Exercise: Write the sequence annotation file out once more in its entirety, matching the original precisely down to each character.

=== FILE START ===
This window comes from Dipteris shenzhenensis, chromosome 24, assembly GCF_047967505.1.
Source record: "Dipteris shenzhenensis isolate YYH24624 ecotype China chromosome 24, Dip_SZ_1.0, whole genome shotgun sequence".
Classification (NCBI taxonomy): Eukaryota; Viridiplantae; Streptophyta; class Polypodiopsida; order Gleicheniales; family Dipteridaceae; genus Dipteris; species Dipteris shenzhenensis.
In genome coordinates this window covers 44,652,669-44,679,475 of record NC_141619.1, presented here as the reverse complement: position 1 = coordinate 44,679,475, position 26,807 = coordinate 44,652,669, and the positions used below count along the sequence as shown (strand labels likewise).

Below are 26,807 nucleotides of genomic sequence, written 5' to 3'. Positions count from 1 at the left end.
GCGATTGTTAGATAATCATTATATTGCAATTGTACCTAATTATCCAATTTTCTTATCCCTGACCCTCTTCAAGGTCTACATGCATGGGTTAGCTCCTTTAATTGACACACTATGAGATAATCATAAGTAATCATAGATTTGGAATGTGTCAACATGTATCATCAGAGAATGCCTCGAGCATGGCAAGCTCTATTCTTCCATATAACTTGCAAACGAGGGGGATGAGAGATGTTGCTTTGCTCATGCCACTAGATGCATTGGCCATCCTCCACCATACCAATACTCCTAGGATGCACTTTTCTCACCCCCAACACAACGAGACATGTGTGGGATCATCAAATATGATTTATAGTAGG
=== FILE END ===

This window comes from Dipteris shenzhenensis, chromosome 24, assembly GCF_047967505.1.
Source record: "Dipteris shenzhenensis isolate YYH24624 ecotype China chromosome 24, Dip_SZ_1.0, whole genome shotgun sequence".
Classification (NCBI taxonomy): Eukaryota; Viridiplantae; Streptophyta; class Polypodiopsida; order Gleicheniales; family Dipteridaceae; genus Dipteris; species Dipteris shenzhenensis.
In genome coordinates this window covers 44,652,669-44,679,475 of record NC_141619.1, presented here as the reverse complement: position 1 = coordinate 44,679,475, position 26,807 = coordinate 44,652,669, and the positions used below count along the sequence as shown (strand labels likewise).

Below are 26,807 nucleotides of genomic sequence, written 5' to 3'. Positions count from 1 at the left end.
GCGATTGTTAGATAATCATTATATTGCAATTGTACCTAATTATCCAATTTTCTTATCCCTGACCCTCTTCAAGGTCTACATGCATGGGTTAGCTCCTTTAATTGACACACTATGAGATAATCATAAGTAATCATAGATTTGGAATGTGTCAACATGTATCATCAGAGAATGCCTCGAGCATGGCAAGCTCTATTCTTCCATATAACTTGCAAACGAGGGGGATGAGAGATGTTGCTTTGCTCATGCCACTAGATGCATTGGCCATCCTCCACCATACCAATACTCCTAGGATGCACTTTTCTCACCCCCAACACAACGAGACATGTGTGGGATCATCAAATATGATTTATAGTAGG